A 2015 report by the consulting firm Environmental Resource Management, hired by the government of Suriname, found that Alcoa’s operations resulted in cyanide, fluoride and mercury in the groundwater and swamps around the mothballed refinery in Paranam. The area includes two lakes — the largest covers about a square mile — of "red mud,” a corrosive, useless slurry of oxidized metals and silicone left over from bauxite refining.
Mr. Halfhuid said the company can ensure that the red mud doesn’t leak into waterways and wants to see a “solar project” atop the lakes. Alcoa declined to detail the project.
The company also has "about 1,000 hectares [2,500 acres] of non-rehabilitated, mined-out land" near Adjuma Kondre, according to Akash Nendlal, a manager for environmental, health, safety and security with Alcoa’s subsidiary. That will take years to repair. “We do about 100 hectares per year of revegetation,” he said, “but we can easily bring this up to 200, 300 hectares per year.”
BAUXITE MUD PITS
These "red mud" lakes consist of oxidized metals that were a result of bauxite mining. The largest ones can be easily seen in satellight imagary of Suriname.
Alcoa’s cleanup plans are negotiable, because Suriname has no comprehensive environmental law.
The country’s National Assembly has urged that Alcoa's cleanup "is to be done in conformity with the rules and regulations of the concerned Surinamese authorities, international standards, the rules of the U.S.A., the rules of the state of Pennsylvania [and] Delaware” where Alcoa is formally incorporated.
Alcoa itself, though, may have set the highest bar, writing in its 2015 Sustainability Report that it had "an aspirational goal to provide a net positive impact on biodiversity everywhere we operate.” It added one caveat: It knew no way to measure “net positive impact on biodiversity.”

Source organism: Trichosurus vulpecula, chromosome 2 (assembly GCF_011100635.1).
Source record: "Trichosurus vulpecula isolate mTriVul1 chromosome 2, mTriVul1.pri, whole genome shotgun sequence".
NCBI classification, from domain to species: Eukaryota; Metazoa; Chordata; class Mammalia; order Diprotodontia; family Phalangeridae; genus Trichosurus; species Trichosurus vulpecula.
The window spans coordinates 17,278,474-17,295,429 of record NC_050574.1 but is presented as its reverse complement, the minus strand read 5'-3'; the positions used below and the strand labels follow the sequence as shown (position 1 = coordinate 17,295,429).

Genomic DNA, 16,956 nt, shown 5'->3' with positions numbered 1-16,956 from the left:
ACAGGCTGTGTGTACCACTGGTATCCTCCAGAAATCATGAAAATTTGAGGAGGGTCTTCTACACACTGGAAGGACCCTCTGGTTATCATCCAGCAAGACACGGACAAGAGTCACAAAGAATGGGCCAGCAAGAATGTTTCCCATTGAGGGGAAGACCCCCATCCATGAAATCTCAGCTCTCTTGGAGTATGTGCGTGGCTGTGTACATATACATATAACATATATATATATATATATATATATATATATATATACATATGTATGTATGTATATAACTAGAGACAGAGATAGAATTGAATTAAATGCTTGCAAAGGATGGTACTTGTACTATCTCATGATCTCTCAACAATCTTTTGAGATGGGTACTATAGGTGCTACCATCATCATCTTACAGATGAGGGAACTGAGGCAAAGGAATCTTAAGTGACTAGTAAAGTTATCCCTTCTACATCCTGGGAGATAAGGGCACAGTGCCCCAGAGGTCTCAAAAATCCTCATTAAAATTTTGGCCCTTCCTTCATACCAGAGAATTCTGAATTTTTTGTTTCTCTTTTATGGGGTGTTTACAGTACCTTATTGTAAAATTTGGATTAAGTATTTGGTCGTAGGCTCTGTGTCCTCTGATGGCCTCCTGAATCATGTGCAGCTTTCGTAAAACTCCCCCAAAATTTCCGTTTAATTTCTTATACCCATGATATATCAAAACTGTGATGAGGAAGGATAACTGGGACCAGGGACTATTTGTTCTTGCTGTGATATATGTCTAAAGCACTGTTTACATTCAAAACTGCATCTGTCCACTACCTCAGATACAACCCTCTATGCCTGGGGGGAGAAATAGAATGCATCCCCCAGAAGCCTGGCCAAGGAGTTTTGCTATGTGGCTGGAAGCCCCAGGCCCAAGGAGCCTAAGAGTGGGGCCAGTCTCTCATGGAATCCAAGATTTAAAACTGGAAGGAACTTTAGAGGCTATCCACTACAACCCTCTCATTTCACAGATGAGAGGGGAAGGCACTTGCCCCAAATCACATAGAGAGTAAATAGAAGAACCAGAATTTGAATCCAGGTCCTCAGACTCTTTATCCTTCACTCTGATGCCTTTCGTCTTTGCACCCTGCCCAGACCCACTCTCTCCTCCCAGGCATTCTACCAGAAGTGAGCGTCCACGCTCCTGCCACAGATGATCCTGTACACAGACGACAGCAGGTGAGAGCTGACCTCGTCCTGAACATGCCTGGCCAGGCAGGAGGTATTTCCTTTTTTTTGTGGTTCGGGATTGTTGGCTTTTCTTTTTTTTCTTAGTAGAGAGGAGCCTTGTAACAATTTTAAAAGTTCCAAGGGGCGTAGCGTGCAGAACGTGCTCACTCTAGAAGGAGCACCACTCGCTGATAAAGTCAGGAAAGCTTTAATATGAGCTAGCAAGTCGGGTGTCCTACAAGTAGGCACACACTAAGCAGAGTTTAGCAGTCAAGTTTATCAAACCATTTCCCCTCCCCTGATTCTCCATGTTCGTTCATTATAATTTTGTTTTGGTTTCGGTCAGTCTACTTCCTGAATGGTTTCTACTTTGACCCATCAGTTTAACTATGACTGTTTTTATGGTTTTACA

Some environmentalists want to hold the company to its “aspirational goal.”
“We are asking them to do the research to find out what it would take to reach no net loss" of habitat, said John Goedschalk, executive director of Conservation International Suriname. That calculation, he said, should include the loss of 618 square miles of jungle. Since 1964, that land lies under the reservoir behind Alcoa’s Afobaka Dam, which powered the Paranam complex.
"You’d have to calculate what was lost in terms of pristine forest," and preserve a similar area, Mr. Goedschalk said. Alcoa could also find ways to help the clans displaced when the dam flooded their villages 53 years ago, he added.
Alcoa spokesman James Beck wrote in response to questions that the company maintains that "aspirational goal ... wherever it makes practical sense," but he added that the aluminum business of a century ago "did not take into consideration the remediation of mining activities." He also called the dam "a joint decision" of the government and company that "brought immeasurable benefits to industry and society in Suriname."
Mr. Goedschalk knows that his country has minimal international clout and little leverage. “This would have to be Alcoa being a responsible global corporate citizen saying, we have to go as far as we can go," he said. "They have had a big impact on the country.”